To answer the question, we first looked up the price for Altripla in Belgium: €822.17 for 30 days [16], which makes €10,003 per year, or $12,530 per year. Thus in comparison to Belgium, ‘Category 2’ countries receive a 92% discount, while ‘Category 1’ countries receive a 95% discount. The cheapest generic equivalent results in a 99% ‘discount’.

Then we considered that all developing countries should receive a first discount based on their Gross National Income (GNI) per capita, because the GNI per capita provides an approximation of potential government revenue, and therefore of potential government ability to purchase and distribute or subsidize medicines. For example, if the GNI per capita of Brazil is $11,630, while the GNI per capita of Belgium is $44,720, according to World Bank data [17], the ability of the Government of Brazil to purchase or subsidize Atripla (and other medicines) is considered to be at 26% of the ability of the Government of Belgium, and we assumed that Brazil ought to receive a first discount of 74%. (According to the 2013 ‘Untangling the Web of Antiretroviral Price Reductions’ report of Médecins Sans Frontières, the Government of Brazil receives no systematic discount: it is neither a ‘Category 1’ nor a ‘Category 2’ country for Merck.)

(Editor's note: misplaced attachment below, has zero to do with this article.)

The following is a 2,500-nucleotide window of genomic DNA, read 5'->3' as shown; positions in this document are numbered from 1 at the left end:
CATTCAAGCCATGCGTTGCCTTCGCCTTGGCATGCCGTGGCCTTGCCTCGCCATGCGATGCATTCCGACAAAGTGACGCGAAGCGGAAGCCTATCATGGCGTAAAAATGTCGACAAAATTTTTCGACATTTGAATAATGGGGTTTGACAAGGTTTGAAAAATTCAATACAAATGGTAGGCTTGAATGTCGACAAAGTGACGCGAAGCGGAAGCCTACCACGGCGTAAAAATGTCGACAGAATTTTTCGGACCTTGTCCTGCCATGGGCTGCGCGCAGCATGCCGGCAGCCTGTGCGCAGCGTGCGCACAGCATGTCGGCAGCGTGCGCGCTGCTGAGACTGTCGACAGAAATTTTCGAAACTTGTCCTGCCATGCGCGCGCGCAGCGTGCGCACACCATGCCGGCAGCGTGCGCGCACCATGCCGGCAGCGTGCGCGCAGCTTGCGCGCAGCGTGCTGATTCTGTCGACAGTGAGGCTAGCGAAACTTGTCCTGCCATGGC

Then we considered that all developing countries should receive a second discount in accordance with the prevalence of the disease for which the medicine is needed – in this case, adult HIV prevalence. The justification for this second discount is again based on countries’ ability to pay for medicines: at equal potential government revenue, a country that has to provide AIDS treatment to 10 out of 100 inhabitants can afford to pay – per patient – only 10% of what a country that has to provide AIDS treatment to 1 out of 100 inhabitants can pay. The first country therefore ought to receive an additional 90% discount. Again we looked at World Bank data [17], except for the reference country (Belgium) because the World Bank database does not include an HIV prevalence estimate for Belgium. According to the epidemiological factsheet generated by the UNAIDS website, the adult HIV prevalence in Belgium is 0.25% [18]. For countries for which the World Bank database does not include an estimate of adult HIV prevalence, we assumed – for the sake of this exercise – that HIV prevalence is not significantly high enough to warrant an additional discount.